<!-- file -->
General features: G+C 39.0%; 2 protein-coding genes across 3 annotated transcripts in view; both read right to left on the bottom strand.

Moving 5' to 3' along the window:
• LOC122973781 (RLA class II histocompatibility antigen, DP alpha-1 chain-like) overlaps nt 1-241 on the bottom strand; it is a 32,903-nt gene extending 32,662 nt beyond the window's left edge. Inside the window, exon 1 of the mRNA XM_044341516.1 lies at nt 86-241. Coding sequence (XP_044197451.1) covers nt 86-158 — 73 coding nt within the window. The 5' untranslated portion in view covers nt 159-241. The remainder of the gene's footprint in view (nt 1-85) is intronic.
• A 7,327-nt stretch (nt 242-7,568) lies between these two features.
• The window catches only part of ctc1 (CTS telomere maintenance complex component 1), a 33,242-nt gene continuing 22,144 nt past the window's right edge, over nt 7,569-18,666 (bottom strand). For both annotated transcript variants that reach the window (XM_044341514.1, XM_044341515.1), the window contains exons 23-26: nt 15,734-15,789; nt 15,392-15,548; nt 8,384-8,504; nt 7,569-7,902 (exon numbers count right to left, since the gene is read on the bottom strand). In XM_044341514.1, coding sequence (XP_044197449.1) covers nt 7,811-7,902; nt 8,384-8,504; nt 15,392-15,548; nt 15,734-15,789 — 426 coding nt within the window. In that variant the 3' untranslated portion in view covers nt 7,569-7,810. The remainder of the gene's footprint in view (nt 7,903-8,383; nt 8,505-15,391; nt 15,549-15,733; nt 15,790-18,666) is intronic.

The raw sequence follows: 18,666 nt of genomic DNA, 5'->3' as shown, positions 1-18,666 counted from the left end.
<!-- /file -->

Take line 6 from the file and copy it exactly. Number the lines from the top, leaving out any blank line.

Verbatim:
The raw sequence follows: 18,666 nt of genomic DNA, 5'->3' as shown, positions 1-18,666 counted from the left end.